Thursday, 21 October 2010


Gnosticism (Greek: γνῶσις gnōsis, knowledge) refers to diverse, syncretistic religious movements in antiquity consisting of various belief systems generally united in the teaching that the material cosmos was created ...

The gnōsis referred to in the term is a form of mystic, revealed, esoteric knowledge through which the spiritual elements of humanity are reminded of their true origins within the superior Godhead, being thus permitted to escape materiality.[5] Consequently, within the sects of gnosticism only the pneumatics or psychics obtain gnōsis; the hylic or Somatics, though human, being incapable of perceiving the higher reality, are unlikely to attain the gnōsis deemed by gnostic movements as necessary for salvation.[6][7] Jesus of Nazareth is identified by some Gnostic sects as an embodiment of the supreme being who became incarnate to bring gnōsis to the earth.[8] In others (e.g. the Notzrim and Mandaeans) he is considered a mšiha kdaba or "false messiah" who perverted the teachings entrusted to him by John the Baptist.[9] Still other traditions identify Mani and Seth, third son of Adam and Eve, as salvific figures.[10]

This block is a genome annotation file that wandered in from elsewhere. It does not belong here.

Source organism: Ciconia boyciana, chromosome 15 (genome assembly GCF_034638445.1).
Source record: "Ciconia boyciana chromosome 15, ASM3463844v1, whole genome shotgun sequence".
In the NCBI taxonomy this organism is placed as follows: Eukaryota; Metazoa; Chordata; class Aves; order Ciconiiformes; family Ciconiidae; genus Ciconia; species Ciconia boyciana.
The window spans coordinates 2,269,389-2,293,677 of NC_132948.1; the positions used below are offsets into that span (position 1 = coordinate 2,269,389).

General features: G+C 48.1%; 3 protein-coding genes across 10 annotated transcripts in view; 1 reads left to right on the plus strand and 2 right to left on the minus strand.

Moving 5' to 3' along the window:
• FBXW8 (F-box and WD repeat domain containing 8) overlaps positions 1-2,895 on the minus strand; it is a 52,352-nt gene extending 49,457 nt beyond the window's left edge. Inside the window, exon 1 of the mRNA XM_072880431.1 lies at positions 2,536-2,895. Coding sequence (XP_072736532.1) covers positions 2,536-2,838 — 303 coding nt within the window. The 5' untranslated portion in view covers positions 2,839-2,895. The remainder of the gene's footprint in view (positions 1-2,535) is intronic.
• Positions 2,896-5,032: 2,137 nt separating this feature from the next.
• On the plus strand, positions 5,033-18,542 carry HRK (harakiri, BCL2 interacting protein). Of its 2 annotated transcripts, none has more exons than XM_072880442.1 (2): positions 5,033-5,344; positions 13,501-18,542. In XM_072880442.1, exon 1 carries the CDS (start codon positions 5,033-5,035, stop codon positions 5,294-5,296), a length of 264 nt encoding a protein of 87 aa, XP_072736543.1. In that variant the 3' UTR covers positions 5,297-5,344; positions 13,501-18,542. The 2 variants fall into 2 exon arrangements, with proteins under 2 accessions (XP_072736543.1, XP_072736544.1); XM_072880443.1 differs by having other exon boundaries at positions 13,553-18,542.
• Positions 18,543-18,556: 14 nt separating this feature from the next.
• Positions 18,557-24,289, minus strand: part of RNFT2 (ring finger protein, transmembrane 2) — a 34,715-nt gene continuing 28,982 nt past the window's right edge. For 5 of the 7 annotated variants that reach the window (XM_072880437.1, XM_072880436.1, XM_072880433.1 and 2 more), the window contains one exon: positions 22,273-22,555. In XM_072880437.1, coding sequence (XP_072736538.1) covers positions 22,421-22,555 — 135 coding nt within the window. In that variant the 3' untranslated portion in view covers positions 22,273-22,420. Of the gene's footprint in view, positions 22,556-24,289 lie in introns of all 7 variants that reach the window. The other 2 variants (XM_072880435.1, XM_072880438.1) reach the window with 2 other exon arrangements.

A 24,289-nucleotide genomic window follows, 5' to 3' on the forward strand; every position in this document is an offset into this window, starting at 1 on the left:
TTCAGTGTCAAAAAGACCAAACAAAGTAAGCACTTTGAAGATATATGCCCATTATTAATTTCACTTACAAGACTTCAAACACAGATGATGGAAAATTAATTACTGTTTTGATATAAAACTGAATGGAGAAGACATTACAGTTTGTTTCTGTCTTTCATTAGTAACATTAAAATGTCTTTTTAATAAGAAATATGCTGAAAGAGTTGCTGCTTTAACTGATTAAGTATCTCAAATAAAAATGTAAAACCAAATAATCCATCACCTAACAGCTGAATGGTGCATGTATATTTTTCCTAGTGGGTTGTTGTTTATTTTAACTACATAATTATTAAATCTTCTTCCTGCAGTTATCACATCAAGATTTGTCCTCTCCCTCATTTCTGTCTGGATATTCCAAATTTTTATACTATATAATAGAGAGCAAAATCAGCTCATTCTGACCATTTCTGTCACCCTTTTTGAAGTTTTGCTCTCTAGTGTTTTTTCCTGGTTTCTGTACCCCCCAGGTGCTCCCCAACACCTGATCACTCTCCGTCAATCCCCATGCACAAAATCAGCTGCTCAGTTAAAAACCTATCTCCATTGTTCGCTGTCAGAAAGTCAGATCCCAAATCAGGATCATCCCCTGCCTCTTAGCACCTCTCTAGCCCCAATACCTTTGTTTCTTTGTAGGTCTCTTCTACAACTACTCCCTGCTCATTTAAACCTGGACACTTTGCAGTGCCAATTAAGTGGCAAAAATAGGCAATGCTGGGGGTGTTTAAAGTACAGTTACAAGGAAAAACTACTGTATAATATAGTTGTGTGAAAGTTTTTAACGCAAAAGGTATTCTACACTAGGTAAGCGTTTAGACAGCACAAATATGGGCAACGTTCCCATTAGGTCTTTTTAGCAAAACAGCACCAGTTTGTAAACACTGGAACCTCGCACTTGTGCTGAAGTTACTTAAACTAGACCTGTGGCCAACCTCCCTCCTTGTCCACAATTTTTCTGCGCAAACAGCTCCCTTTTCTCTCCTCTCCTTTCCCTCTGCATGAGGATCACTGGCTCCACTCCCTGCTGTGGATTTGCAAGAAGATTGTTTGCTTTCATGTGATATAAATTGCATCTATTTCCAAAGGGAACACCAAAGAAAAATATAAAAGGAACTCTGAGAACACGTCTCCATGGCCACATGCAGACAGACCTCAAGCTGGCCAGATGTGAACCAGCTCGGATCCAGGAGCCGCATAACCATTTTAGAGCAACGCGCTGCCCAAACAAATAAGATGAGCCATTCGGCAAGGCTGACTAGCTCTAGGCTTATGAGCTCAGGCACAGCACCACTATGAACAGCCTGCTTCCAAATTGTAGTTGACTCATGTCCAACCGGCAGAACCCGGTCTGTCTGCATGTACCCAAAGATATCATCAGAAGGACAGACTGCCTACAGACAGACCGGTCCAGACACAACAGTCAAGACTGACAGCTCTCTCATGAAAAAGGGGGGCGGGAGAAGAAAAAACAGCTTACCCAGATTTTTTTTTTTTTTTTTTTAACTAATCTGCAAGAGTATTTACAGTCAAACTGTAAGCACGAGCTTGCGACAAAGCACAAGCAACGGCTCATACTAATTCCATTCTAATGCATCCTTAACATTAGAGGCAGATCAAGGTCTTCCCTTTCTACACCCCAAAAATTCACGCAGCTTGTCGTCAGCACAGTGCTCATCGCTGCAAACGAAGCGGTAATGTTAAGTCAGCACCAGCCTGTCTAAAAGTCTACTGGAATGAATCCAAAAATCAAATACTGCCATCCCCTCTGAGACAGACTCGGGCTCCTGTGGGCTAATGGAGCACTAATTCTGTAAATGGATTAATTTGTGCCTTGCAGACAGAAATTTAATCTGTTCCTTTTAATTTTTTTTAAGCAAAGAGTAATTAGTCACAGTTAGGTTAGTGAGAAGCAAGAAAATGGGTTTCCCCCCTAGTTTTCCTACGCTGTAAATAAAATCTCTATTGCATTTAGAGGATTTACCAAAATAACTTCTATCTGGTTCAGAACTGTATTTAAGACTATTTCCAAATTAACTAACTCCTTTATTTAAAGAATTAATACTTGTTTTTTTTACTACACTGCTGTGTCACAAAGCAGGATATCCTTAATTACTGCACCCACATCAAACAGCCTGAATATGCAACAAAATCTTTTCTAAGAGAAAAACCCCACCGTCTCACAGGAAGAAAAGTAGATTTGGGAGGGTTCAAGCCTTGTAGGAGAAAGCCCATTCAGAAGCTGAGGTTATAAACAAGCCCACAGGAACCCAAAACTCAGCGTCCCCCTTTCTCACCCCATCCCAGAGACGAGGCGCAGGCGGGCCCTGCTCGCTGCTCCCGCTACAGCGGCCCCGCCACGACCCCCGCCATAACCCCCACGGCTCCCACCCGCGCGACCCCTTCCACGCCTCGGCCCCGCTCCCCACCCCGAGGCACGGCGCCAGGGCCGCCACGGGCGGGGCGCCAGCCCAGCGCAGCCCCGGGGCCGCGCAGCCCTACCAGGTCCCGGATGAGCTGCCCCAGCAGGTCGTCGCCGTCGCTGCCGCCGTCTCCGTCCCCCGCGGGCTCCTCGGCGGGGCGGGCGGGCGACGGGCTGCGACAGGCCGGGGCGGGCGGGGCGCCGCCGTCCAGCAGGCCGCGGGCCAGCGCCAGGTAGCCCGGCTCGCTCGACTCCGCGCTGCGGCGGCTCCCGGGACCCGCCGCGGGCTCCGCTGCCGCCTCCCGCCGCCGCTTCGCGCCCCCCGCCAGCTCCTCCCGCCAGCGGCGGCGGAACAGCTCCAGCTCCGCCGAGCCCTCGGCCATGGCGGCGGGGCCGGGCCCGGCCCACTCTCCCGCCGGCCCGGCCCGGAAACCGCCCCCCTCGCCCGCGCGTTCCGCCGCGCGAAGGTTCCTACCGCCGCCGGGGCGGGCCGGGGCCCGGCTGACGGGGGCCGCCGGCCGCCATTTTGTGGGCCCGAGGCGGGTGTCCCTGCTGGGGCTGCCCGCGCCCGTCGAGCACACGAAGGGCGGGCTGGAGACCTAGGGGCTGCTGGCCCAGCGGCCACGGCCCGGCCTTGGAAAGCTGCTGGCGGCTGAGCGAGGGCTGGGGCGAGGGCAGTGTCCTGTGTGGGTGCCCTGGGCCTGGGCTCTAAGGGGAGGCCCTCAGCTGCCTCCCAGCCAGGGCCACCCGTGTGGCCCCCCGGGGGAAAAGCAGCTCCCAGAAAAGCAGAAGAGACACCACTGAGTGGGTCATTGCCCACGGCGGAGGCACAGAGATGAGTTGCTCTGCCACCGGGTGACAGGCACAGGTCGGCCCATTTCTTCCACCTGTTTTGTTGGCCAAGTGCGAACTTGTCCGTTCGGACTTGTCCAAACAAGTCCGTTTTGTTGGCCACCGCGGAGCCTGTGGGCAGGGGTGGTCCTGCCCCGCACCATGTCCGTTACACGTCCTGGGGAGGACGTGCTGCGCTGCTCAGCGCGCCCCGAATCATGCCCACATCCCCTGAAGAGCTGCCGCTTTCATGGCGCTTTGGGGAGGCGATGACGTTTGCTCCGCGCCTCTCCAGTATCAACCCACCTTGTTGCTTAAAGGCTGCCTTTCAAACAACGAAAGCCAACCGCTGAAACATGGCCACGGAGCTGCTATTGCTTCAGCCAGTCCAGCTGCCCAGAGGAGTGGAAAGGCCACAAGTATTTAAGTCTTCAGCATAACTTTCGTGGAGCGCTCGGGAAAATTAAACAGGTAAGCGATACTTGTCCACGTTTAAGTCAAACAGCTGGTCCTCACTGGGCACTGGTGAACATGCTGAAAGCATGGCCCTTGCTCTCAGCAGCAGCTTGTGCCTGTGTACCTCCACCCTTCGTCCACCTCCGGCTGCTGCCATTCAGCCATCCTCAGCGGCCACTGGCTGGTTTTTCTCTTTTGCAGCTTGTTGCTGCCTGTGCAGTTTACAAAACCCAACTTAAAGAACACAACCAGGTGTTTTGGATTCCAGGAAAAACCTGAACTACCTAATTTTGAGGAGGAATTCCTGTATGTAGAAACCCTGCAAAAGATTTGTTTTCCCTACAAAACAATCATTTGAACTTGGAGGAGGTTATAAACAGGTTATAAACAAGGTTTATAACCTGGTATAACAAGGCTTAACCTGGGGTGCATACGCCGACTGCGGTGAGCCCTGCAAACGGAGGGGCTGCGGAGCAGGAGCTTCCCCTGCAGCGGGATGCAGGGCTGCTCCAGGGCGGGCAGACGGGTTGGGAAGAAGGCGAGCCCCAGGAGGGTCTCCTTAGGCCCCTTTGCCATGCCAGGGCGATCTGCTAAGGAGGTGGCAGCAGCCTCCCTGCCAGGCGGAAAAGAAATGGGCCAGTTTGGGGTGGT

Whereas Gnosticism has been considered by scholars to originate as a branch of Christianity, alternate theories have proposed traces of Gnostic systems existed some centuries before the Christian Era, thus predating the birth of Jesus

No comments: